Tracheostomies are among the most common procedures performed in critically ill patients, and various methods are available to help patients with tracheostomies regain the ability to speak, according to an article in the December issue of Critical Care Nurse (CCN). The article, "Restoring Speech to Tracheostomy Patients," provides an overview of nursing assessments and interventions to help patients regain the ability to speak after a tracheostomy.
Critical care nurses work as part of an interdisciplinary team that includes respiratory therapists, speech pathologists, advanced practice nurses and physicians to coordinate care and develop a patient-specific communication plan, which is essential to the goal of voice restoration.
Lead author Linda L. Morris, PhD, APN, CCNS, FCCM, is a tracheostomy specialist/consultant and associate professor of clinical anesthesiology, Feinberg School of Medicine, Northwestern University, Chicago. "Losing the ability to speak after a tracheostomy adds to the stress, fear and frustration of being critically ill," she said. "Restoring speech to a patient after a tracheostomy allows them to more fully and effectively express their needs and wishes, participate in their plan of care and converse with their loved ones and caregivers."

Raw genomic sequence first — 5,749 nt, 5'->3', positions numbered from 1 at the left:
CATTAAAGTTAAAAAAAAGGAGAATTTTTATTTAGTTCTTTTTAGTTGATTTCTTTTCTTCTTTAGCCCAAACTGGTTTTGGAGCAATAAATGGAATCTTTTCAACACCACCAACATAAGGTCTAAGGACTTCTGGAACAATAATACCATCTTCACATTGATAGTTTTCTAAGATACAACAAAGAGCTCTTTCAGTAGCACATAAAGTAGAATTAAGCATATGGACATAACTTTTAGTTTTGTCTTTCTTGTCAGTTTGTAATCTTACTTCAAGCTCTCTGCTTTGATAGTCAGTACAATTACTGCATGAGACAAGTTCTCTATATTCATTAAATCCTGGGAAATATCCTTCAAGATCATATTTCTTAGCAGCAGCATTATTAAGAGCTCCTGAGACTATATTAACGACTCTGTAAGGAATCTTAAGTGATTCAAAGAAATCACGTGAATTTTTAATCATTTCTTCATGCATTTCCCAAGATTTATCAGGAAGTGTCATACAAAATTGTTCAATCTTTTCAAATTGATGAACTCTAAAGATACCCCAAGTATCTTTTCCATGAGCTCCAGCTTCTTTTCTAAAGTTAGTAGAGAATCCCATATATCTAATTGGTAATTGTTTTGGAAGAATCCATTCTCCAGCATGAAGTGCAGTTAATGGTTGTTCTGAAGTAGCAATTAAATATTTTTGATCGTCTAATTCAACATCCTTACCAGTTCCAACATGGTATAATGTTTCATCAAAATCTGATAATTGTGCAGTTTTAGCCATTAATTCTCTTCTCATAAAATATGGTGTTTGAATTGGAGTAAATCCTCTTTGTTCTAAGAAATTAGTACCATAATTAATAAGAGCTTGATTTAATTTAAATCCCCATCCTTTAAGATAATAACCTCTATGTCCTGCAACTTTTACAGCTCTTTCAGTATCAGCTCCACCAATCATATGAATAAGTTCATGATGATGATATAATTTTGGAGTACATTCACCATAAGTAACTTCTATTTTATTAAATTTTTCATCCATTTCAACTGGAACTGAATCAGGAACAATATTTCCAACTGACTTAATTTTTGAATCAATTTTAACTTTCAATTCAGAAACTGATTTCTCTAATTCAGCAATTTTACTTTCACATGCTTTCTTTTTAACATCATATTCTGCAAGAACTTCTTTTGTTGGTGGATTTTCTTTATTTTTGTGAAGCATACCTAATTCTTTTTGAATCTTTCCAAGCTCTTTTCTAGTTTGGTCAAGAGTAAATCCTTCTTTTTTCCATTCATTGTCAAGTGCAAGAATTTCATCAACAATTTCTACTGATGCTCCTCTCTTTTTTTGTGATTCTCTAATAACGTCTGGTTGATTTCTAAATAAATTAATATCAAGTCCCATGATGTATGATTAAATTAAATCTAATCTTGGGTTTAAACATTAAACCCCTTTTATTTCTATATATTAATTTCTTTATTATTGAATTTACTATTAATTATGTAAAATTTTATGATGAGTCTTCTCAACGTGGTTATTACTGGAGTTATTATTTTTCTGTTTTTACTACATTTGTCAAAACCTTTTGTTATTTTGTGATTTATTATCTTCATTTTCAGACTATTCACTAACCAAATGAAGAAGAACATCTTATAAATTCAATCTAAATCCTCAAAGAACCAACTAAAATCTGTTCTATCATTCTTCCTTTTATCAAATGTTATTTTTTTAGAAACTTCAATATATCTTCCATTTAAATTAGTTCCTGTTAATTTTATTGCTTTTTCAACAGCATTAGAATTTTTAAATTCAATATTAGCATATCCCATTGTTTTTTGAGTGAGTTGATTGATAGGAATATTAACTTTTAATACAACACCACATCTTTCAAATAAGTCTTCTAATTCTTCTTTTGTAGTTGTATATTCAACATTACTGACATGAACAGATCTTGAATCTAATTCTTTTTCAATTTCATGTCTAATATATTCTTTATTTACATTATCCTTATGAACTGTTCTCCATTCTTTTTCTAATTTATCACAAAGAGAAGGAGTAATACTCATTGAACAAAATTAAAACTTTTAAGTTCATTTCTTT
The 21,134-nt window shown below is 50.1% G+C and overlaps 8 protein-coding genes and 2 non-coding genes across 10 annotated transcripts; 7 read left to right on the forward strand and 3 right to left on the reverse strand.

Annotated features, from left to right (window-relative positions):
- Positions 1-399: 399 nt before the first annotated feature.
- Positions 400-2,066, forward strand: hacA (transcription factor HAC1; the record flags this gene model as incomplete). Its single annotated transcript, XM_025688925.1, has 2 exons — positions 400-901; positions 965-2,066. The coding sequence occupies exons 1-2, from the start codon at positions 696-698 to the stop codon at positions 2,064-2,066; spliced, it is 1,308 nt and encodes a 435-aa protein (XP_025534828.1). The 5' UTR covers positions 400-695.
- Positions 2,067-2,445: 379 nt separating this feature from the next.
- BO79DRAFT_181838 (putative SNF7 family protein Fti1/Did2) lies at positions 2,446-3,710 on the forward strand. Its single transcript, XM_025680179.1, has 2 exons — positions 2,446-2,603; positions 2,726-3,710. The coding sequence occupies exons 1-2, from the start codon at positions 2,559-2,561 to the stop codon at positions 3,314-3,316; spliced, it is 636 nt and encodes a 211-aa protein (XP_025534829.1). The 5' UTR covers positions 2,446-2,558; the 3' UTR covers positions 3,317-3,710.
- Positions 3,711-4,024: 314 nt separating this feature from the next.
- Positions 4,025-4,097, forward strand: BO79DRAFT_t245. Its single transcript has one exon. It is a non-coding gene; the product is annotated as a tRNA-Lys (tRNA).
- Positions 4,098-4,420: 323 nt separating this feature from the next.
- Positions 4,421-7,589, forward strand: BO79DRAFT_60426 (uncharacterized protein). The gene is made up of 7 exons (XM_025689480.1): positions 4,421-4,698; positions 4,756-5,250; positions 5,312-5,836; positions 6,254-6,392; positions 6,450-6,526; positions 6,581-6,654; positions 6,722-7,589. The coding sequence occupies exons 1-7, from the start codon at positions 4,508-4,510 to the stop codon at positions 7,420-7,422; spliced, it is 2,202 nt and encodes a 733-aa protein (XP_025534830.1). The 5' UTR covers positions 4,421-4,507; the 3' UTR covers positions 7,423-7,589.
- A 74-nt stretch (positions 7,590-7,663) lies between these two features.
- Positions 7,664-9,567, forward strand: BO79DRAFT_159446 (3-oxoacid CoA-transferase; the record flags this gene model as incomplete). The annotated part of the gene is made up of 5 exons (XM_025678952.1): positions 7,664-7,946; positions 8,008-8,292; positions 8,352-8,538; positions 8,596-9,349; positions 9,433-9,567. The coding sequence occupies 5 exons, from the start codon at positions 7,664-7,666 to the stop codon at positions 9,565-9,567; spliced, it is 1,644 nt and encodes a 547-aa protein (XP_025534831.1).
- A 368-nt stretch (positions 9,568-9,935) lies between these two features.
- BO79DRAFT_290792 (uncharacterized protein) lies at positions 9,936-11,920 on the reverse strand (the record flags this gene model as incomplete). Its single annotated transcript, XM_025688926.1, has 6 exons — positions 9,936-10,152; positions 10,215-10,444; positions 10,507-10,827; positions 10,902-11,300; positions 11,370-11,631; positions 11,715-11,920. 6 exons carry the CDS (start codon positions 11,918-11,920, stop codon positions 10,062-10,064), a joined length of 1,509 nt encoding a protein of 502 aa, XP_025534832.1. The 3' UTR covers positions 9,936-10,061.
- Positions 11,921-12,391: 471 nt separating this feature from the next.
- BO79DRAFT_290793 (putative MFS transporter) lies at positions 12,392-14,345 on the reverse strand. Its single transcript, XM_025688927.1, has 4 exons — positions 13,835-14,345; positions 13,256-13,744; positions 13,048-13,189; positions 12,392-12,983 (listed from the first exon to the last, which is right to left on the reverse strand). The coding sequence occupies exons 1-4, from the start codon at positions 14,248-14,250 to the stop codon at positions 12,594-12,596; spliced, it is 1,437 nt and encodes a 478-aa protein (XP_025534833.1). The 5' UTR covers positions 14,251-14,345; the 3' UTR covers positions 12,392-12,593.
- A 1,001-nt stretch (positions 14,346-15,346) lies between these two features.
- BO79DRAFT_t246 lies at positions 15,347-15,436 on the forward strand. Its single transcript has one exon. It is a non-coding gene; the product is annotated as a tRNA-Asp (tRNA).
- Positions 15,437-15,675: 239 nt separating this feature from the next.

Speaking after a tracheostomy depends on having an adequate supply of air reach the vocal cords with a minimum of resistance, and the tracheostomy tube itself is an important factor related to phonation, or the ability to make sound with one's vocal cords. Changing the type of tube, as well as its diameter or length, can help avoid complications and lead to greater success in phonation.
The article summarizes different approaches to restore phonation in patients with a tracheostomy, including special considerations related to nursing interventions. The methods vary, depending on whether the patient is spontaneously breathing, being treated with intermittent mechanical ventilation or is fully ventilator dependent.
"An essential component of successfully helping a patient regain the ability to speak is to determine which option or options are most appropriate, and nurses need to be aware of all the options available," Morris said.
Access the article abstract and full-text PDF by visiting the CCN website at http://ccn.aacnjournals.org/.